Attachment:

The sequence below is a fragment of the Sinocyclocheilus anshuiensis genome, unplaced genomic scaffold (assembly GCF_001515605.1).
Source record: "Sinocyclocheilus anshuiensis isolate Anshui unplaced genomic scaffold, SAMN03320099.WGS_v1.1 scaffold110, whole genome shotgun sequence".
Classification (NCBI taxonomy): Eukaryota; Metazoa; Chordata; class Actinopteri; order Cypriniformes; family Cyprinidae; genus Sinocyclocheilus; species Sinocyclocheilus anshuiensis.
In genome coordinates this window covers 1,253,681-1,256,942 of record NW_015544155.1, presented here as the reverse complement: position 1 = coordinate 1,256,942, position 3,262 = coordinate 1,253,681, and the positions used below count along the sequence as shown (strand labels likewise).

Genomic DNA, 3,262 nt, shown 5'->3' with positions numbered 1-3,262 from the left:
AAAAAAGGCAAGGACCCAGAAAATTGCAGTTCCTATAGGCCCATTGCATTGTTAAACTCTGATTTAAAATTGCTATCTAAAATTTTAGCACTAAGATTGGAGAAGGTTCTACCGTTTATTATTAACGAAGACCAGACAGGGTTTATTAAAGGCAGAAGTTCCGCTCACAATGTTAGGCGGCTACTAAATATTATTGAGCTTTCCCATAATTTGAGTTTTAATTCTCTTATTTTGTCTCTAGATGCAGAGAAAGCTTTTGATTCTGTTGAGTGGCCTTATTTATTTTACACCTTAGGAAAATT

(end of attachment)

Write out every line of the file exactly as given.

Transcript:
The sequence below is a fragment of the Sinocyclocheilus anshuiensis genome, unplaced genomic scaffold (assembly GCF_001515605.1).
Source record: "Sinocyclocheilus anshuiensis isolate Anshui unplaced genomic scaffold, SAMN03320099.WGS_v1.1 scaffold110, whole genome shotgun sequence".
Classification (NCBI taxonomy): Eukaryota; Metazoa; Chordata; class Actinopteri; order Cypriniformes; family Cyprinidae; genus Sinocyclocheilus; species Sinocyclocheilus anshuiensis.
In genome coordinates this window covers 1,253,681-1,256,942 of record NW_015544155.1, presented here as the reverse complement: position 1 = coordinate 1,256,942, position 3,262 = coordinate 1,253,681, and the positions used below count along the sequence as shown (strand labels likewise).

Genomic DNA, 3,262 nt, shown 5'->3' with positions numbered 1-3,262 from the left:
AAAAAAGGCAAGGACCCAGAAAATTGCAGTTCCTATAGGCCCATTGCATTGTTAAACTCTGATTTAAAATTGCTATCTAAAATTTTAGCACTAAGATTGGAGAAGGTTCTACCGTTTATTATTAACGAAGACCAGACAGGGTTTATTAAAGGCAGAAGTTCCGCTCACAATGTTAGGCGGCTACTAAATATTATTGAGCTTTCCCATAATTTGAGTTTTAATTCTCTTATTTTGTCTCTAGATGCAGAGAAAGCTTTTGATTCTGTTGAGTGGCCTTATTTATTTTACACCTTAGGAAAATT